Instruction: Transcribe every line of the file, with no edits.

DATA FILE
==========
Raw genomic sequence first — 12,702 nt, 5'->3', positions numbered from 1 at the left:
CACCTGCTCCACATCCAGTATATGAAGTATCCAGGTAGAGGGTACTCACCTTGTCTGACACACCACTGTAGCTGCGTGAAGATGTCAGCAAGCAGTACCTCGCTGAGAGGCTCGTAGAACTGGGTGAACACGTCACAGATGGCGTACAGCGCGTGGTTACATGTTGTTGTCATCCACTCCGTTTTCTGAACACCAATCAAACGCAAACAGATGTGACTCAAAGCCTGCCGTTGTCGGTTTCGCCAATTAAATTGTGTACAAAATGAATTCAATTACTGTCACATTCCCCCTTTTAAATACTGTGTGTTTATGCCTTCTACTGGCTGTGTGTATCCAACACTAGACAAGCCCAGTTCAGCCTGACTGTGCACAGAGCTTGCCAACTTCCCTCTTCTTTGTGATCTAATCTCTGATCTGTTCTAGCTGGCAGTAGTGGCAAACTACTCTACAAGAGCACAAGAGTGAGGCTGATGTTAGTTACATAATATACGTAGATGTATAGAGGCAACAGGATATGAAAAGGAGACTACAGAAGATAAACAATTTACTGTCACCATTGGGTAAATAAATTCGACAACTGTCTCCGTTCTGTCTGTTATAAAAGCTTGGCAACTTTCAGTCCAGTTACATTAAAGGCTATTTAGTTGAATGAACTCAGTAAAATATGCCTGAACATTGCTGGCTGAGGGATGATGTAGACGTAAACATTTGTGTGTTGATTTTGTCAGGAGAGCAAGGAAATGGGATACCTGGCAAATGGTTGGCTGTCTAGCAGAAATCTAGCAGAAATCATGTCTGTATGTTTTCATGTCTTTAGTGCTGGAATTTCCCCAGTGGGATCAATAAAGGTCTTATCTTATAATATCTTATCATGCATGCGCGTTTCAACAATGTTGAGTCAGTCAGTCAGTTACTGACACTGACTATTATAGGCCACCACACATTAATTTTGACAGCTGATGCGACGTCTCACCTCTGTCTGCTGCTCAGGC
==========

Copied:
Raw genomic sequence first — 12,702 nt, 5'->3', positions numbered from 1 at the left:
CACCTGCTCCACATCCAGTATATGAAGTATCCAGGTAGAGGGTACTCACCTTGTCTGACACACCACTGTAGCTGCGTGAAGATGTCAGCAAGCAGTACCTCGCTGAGAGGCTCGTAGAACTGGGTGAACACGTCACAGATGGCGTACAGCGCGTGGTTACATGTTGTTGTCATCCACTCCGTTTTCTGAACACCAATCAAACGCAAACAGATGTGACTCAAAGCCTGCCGTTGTCGGTTTCGCCAATTAAATTGTGTACAAAATGAATTCAATTACTGTCACATTCCCCCTTTTAAATACTGTGTGTTTATGCCTTCTACTGGCTGTGTGTATCCAACACTAGACAAGCCCAGTTCAGCCTGACTGTGCACAGAGCTTGCCAACTTCCCTCTTCTTTGTGATCTAATCTCTGATCTGTTCTAGCTGGCAGTAGTGGCAAACTACTCTACAAGAGCACAAGAGTGAGGCTGATGTTAGTTACATAATATACGTAGATGTATAGAGGCAACAGGATATGAAAAGGAGACTACAGAAGATAAACAATTTACTGTCACCATTGGGTAAATAAATTCGACAACTGTCTCCGTTCTGTCTGTTATAAAAGCTTGGCAACTTTCAGTCCAGTTACATTAAAGGCTATTTAGTTGAATGAACTCAGTAAAATATGCCTGAACATTGCTGGCTGAGGGATGATGTAGACGTAAACATTTGTGTGTTGATTTTGTCAGGAGAGCAAGGAAATGGGATACCTGGCAAATGGTTGGCTGTCTAGCAGAAATCTAGCAGAAATCATGTCTGTATGTTTTCATGTCTTTAGTGCTGGAATTTCCCCAGTGGGATCAATAAAGGTCTTATCTTATAATATCTTATCATGCATGCGCGTTTCAACAATGTTGAGTCAGTCAGTCAGTTACTGACACTGACTATTATAGGCCACCACACATTAATTTTGACAGCTGATGCGACGTCTCACCTCTGTCTGCTGCTCAGGC